Where Did it go Wrong for Dick Smith?

One of the most established names in Australian retailing has gone into voluntary administration. Dick Smith Holdings [ASX:DSH] has been a stalwart of Australian retailing since the late 60s.

Today Dick Smith is a shell of its former self. A ‘last chance saloon’ fire sale of inventory late last year couldn’t keep the company’s head above water. Today, the company has told the market what many were expecting; there’s no more money.

Dick Smith (the entrepreneur) started the electronics company back in 1968. In 1982 he sold the business to Woolworths [ASX:WOW]. Right from the get go, the foundations of Dick Smith (the electronics company) were for electronics hobbyists.

Even today when you walk into a Dick Smith retail store you see all the bits and pieces you would need if you were a hobbyist. There are plenty of more consumer-grade products; TVs, phones, games, etc. But at the heart of the company is the electronics store for the hobbyist.

Therein lies the key difference between Dick Smith and the likes of JB Hi-Fi [ASX:JBH]. JB Hi-Fi distinctly caters to the consumer electronics market, which Dick Smith never really committed to. They just kind of dabbled in it, staying more of a hobbyist retailer. And the declining sales of the company is proof they cater for a market that’s not there anymore.

Even as far back as 2012, when Woolworths decided to sell off the business, the writing was on the wall. If it wasn’t good enough for Woolworths — well hindsight tells us it really wasn’t good for anyone.

The company never went anywhere after listing in 2013. And as 2015 rolled on and sales fell off a cliff, investors abandoned ship. The stock price went from $2.26 to just 20 cents in December.

The company has really been struggling to shift retail stock. For a retail company, that’s usually a bad sign. This all culminated in a ‘clearance sale’ late in 2015, trying to drum up cash to help keep the company going.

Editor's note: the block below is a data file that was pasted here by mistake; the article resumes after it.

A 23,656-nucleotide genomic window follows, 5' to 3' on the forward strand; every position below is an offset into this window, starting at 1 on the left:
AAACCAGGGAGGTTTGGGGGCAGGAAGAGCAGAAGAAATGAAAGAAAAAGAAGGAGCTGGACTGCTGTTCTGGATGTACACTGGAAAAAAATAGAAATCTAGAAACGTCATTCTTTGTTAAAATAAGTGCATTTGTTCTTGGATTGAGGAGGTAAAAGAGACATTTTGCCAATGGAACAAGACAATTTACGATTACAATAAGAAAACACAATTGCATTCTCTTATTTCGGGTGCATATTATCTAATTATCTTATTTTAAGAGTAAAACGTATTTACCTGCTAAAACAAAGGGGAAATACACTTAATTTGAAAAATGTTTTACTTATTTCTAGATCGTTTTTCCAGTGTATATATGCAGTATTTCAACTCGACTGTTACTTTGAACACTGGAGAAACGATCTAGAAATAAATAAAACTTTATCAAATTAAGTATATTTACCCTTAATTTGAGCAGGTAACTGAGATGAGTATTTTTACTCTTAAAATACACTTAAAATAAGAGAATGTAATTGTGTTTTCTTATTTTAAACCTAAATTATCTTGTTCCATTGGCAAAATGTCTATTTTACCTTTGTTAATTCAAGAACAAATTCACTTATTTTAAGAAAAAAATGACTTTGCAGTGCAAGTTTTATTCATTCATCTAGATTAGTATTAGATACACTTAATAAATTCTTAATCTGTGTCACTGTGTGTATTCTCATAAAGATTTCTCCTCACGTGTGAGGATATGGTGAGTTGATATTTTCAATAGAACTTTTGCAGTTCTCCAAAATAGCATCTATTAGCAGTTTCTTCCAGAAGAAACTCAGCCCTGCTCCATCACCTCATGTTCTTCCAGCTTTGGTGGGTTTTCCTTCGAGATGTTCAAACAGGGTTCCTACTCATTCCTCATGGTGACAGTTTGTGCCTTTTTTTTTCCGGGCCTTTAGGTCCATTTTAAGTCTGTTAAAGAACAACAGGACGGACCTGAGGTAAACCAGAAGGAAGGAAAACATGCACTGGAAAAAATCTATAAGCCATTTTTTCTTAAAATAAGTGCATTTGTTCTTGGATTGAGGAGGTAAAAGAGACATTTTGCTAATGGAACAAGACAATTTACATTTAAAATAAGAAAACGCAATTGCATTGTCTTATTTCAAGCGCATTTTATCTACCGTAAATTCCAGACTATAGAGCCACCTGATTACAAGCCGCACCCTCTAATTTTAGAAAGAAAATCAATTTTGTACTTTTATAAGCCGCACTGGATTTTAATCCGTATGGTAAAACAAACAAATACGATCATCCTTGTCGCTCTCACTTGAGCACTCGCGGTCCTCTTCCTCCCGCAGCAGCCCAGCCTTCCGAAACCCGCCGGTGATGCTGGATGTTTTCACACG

As it stands, they didn’t make enough cash, even with heavily discounted products. And now the company is in voluntary administration.

This doesn’t mean 100% of the stores will close. It doesn’t guarantee the end of Dick Smith Electronics. But I have to admit it doesn’t look good from here.

In the current economic climate it’s a long way to climb back. It’s a competitive retail market. And with the ever-impending threat of online retailer Amazon, I think this is the end of Dick Smith Electronics. In the 70s, 80s and 90s there was a clear market for Dick Smith and a strong, loyal customer base. But in the modern world, consumers just aren’t interested in shopping at Dick Smith. It’s a place where only hobbyists go, not your typical shopper.

And when you’ve got no customers, you can’t sell stock. That’s what drives a company into voluntary administration. It’s a shame to see a name like Dick Smith Electronics go down like this. But it’s also a clear sign of the world we live in. 2016 is a different beast to the 90s.

Consumers don’t want to tinker with electronics anymore. The hobbyist market is niche — not big enough to sustain a big retail company. If Dick Smith had gone down a route similar to JB Hi-Fi maybe this would be a different conversation.

But they didn’t. They stayed true to form and didn’t change with the world around them.

While Dick Smith is a big name to fall, there will be others. Which ones? Well, time will tell. But perhaps some of the big names of Australian retailing might be in for further hard times.

Regards,
Sam


Sam Volkering is an Editor for Money Morning and is small-cap, cryptocurrency and technology expert.

He’s not interested in boring blue chip stocks. He’s after explosive investments; companies whose shares trade for cents on the dollar, cryptocurrencies that can deliver life-changing returns. He looks for the ‘edge of the bell curve’ opportunities that are often shunned by those in the financial services industry.

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